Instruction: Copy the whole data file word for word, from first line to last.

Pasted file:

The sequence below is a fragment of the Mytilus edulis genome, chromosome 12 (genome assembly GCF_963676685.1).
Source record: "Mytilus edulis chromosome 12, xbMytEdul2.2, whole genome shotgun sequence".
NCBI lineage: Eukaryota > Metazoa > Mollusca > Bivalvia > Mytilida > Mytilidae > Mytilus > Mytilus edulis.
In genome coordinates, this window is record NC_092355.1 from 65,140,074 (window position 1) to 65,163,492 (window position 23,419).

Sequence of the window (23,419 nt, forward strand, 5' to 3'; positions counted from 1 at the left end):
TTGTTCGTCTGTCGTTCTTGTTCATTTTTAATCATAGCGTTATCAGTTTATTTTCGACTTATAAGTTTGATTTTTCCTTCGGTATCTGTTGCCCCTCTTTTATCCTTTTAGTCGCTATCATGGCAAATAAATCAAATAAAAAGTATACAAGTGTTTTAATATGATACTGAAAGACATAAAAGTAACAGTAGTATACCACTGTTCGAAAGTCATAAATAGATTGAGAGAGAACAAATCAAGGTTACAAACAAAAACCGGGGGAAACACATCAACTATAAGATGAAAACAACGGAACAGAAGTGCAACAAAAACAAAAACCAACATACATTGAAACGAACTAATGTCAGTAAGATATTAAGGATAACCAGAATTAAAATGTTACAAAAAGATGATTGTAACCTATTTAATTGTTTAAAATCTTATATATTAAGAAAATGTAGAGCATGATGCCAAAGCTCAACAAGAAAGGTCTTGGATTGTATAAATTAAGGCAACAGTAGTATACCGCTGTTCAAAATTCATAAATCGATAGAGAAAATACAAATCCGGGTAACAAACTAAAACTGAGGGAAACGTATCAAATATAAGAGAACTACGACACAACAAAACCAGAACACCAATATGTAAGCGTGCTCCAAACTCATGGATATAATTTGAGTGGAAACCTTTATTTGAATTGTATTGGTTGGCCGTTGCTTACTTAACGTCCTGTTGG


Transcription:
The sequence below is a fragment of the Mytilus edulis genome, chromosome 12 (genome assembly GCF_963676685.1).
Source record: "Mytilus edulis chromosome 12, xbMytEdul2.2, whole genome shotgun sequence".
NCBI lineage: Eukaryota > Metazoa > Mollusca > Bivalvia > Mytilida > Mytilidae > Mytilus > Mytilus edulis.
In genome coordinates, this window is record NC_092355.1 from 65,140,074 (window position 1) to 65,163,492 (window position 23,419).

Sequence of the window (23,419 nt, forward strand, 5' to 3'; positions counted from 1 at the left end):
TTGTTCGTCTGTCGTTCTTGTTCATTTTTAATCATAGCGTTATCAGTTTATTTTCGACTTATAAGTTTGATTTTTCCTTCGGTATCTGTTGCCCCTCTTTTATCCTTTTAGTCGCTATCATGGCAAATAAATCAAATAAAAAGTATACAAGTGTTTTAATATGATACTGAAAGACATAAAAGTAACAGTAGTATACCACTGTTCGAAAGTCATAAATAGATTGAGAGAGAACAAATCAAGGTTACAAACAAAAACCGGGGGAAACACATCAACTATAAGATGAAAACAACGGAACAGAAGTGCAACAAAAACAAAAACCAACATACATTGAAACGAACTAATGTCAGTAAGATATTAAGGATAACCAGAATTAAAATGTTACAAAAAGATGATTGTAACCTATTTAATTGTTTAAAATCTTATATATTAAGAAAATGTAGAGCATGATGCCAAAGCTCAACAAGAAAGGTCTTGGATTGTATAAATTAAGGCAACAGTAGTATACCGCTGTTCAAAATTCATAAATCGATAGAGAAAATACAAATCCGGGTAACAAACTAAAACTGAGGGAAACGTATCAAATATAAGAGAACTACGACACAACAAAACCAGAACACCAATATGTAAGCGTGCTCCAAACTCATGGATATAATTTGAGTGGAAACCTTTATTTGAATTGTATTGGTTGGCCGTTGCTTACTTAACGTCCTGTTGG